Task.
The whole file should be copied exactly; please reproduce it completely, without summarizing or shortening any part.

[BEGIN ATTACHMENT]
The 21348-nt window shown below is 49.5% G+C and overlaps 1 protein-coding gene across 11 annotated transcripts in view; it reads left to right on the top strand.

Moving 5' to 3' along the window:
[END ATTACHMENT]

The 21348-nt window shown below is 49.5% G+C and overlaps 1 protein-coding gene across 11 annotated transcripts in view; it reads left to right on the top strand.

Moving 5' to 3' along the window: